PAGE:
I excelled in college and in law school. A cum laude graduate in both turns, with a BS in Psychology and a JD, I accumulated awards, accomplishments, and many other A’s during my stint on the Pitt campus. I was published and reprinted; invited to speak at a national conference; mistaken for the homecoming queen; accused of plagiarism because my writing so exceeded expected standards, and later vindicated because my portfolio confirmed my exceptional talent.
So I had a good ride. I had a lot to keep me busy. I buried my grief under a pile of books and paper. I didn’t have to think about the losses I had suffered. I didn’t have to feel. All I had to do was do well in school. And I did… until school ended.
When I graduated law school, I didn’t have a job lined up—which is something most graduates as achieved as I should have had. During my job search, I’d interviewed with approximately 36 different law firms and had not received a single offer. Not one.
Thirty-six law firms! That’s 36 rejections. That’s 36 more doors shut before me in my never-ending hallway.
Did 36 doors open as a result of the 36 that closed? I don’t know. But I know that one did. And, when that one swung open, it knocked me on my ass.
All of a sudden I had a job, but not one for which I had applied.
My job was to take care of my maternal grandmother, who had been diagnosed with metastatic small cell lung cancer. It was a terminal case. I felt it my duty to take care of her, and, though it caused me great sorrow to watch her die, I have never regretted tending to her in her final moments.
But, Lord, the pain! The heartache of seeing a vibrant woman decay each day, to see her body dwindle away to nothing but skin and cancer-ridden bones.
By the time the cancer had spread to every part of her body, including her brain, I was dying with her, though I didn’t know it at the time. She was the last member of my immediate family. I was losing her, losing what was left of my lineage, losing myself. I wanted to curl up beside her in bed and wrap myself around her withered body, to merge with her and give her some of my life, or take away some of her death.
Gramma died around 4:15 a.m. on a Friday morning in June. We had set up two beds in the basement, because of the convenient appliances and lavatory already situated there, and we slept toe to head in bed to bed. For no reason, or for a very certain reason, I suddenly awoke at 4:15, a tiresomely wee hour of the morn during which I was usually out cold. I went to check on Gramma. Her body was still warm—her chest artificially heaved one last time, bulging from the operation of the oxygen tank ticking nearby. She was dead, and my dynasty was gone.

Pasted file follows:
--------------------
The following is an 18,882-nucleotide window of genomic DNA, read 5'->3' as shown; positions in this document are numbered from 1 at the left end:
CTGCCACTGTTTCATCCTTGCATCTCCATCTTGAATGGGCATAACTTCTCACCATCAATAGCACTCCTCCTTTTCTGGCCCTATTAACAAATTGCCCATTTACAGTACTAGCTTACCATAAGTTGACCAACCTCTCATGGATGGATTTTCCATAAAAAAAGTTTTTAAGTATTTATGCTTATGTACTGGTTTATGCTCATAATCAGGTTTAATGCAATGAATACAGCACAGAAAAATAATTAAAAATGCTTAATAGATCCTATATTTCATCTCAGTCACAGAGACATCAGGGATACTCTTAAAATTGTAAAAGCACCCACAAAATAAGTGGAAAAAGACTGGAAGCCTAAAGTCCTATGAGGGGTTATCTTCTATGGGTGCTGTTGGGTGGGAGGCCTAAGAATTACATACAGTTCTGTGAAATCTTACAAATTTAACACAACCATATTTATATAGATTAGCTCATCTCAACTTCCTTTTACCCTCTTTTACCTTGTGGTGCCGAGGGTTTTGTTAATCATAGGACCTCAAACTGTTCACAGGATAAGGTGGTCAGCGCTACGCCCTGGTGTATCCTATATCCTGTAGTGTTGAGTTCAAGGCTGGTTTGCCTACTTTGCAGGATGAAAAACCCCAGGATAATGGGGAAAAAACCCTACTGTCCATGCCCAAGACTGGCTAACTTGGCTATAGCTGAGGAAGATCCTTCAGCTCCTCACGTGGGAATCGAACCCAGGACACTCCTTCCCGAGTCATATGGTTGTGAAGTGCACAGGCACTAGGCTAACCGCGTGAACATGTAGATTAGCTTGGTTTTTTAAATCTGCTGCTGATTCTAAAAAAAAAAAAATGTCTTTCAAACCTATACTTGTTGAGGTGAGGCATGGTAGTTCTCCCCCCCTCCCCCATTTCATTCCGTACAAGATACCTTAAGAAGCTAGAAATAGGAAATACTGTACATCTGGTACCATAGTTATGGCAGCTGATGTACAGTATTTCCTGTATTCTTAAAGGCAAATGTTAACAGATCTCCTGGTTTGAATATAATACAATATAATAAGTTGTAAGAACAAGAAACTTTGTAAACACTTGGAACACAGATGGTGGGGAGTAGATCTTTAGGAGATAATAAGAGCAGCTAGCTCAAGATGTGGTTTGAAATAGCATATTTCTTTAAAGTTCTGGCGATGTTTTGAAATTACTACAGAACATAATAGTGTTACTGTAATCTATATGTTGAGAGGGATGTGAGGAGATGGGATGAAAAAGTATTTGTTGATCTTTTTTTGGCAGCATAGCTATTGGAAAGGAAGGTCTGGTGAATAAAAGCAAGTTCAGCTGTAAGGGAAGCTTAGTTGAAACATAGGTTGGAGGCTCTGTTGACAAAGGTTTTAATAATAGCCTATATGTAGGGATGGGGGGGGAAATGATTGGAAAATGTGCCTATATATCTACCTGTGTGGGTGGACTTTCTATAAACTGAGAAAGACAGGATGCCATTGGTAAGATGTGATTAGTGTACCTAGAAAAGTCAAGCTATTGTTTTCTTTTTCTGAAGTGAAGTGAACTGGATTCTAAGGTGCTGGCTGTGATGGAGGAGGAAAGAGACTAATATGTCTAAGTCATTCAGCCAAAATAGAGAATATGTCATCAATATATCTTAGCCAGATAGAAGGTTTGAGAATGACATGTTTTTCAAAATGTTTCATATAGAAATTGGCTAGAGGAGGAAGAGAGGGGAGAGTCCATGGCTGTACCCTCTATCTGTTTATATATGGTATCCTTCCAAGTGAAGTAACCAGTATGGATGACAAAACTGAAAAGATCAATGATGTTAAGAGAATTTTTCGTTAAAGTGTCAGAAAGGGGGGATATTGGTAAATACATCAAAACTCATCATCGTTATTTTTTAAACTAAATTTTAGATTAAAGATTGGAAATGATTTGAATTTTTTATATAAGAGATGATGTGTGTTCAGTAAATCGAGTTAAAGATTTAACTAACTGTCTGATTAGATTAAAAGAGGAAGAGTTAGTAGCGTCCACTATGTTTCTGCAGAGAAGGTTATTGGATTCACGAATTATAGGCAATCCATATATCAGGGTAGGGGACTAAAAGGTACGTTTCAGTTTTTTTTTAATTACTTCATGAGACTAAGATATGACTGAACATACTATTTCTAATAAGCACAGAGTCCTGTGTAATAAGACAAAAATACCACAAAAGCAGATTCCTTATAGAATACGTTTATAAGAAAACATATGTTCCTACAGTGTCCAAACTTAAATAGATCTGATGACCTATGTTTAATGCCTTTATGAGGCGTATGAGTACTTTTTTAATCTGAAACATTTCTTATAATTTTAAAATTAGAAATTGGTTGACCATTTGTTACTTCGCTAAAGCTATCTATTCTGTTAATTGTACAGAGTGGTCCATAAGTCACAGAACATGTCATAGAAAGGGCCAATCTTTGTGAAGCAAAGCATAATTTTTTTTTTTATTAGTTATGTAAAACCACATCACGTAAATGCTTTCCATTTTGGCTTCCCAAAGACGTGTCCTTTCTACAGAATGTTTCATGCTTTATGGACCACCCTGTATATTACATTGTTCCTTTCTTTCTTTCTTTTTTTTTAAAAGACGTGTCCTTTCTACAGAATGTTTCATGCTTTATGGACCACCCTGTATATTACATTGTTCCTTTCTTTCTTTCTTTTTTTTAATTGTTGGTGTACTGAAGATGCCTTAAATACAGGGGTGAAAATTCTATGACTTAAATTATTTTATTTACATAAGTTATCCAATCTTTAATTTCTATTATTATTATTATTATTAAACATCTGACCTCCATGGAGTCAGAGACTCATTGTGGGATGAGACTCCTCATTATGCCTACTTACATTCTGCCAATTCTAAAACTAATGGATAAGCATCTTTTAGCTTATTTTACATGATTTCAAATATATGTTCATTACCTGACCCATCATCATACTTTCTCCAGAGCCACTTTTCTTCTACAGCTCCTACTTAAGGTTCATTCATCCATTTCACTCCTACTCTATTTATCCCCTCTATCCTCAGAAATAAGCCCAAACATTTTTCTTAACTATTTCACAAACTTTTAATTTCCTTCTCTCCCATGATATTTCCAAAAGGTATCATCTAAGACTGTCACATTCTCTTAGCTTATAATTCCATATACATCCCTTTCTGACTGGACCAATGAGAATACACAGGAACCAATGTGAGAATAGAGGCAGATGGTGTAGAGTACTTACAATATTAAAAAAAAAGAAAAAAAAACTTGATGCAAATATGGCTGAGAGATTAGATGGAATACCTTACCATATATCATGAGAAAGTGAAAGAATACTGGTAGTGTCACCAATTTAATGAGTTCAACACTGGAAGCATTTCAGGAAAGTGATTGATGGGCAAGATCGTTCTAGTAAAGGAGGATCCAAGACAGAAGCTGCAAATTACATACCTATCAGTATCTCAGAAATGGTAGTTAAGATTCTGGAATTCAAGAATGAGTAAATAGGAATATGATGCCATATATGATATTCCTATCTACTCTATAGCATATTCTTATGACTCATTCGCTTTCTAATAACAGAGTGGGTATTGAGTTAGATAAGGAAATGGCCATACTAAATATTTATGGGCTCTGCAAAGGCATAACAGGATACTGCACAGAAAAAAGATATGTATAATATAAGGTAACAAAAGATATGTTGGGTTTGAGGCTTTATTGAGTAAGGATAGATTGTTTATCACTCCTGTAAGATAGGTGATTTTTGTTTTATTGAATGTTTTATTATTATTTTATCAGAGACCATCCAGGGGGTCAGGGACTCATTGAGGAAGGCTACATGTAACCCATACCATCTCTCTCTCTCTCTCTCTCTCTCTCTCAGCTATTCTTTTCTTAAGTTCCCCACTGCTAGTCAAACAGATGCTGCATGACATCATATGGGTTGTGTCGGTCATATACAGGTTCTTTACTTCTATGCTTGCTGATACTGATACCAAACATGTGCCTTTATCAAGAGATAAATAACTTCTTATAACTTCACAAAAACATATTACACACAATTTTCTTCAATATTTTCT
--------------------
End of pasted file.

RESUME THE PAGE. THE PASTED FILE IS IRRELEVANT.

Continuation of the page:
What happened next is what I only later realized was my attempt at killing myself. I’d never contemplated suicide, not before this point in my life, not during, and not after. I was too afraid of death.
I am, after all, an academic at heart (and brain). Years of schooling have taught me to analyze everything and break it down. I am predisposed to figuring things out. For every question, there is an answer. And I am programmed to find that answer at all costs.
The greatest curse of the learned mind is the difficulty inherent in resolving faith with intellectual thought patterns. Faith is belief in something without proof, the very thing for which we scholars are always on the hunt. So how, pray tell, is the academically-inclined individual to believe in something she can’t prove when the need for proof is so deeply rooted in her nature?
For me, this dilemma comes acutely into play on matters of the hereafter—the concepts of an afterlife, life after death, heaven and hell, whatever you choose to call it.
Question: What happens after one dies?
I need to know that answer. I am programmed to find it. But I can’t. I’ve tried countless times, and the results were nil. So the question remains unanswered, and I am rendered hopeless, crippled by my fear of the unknown.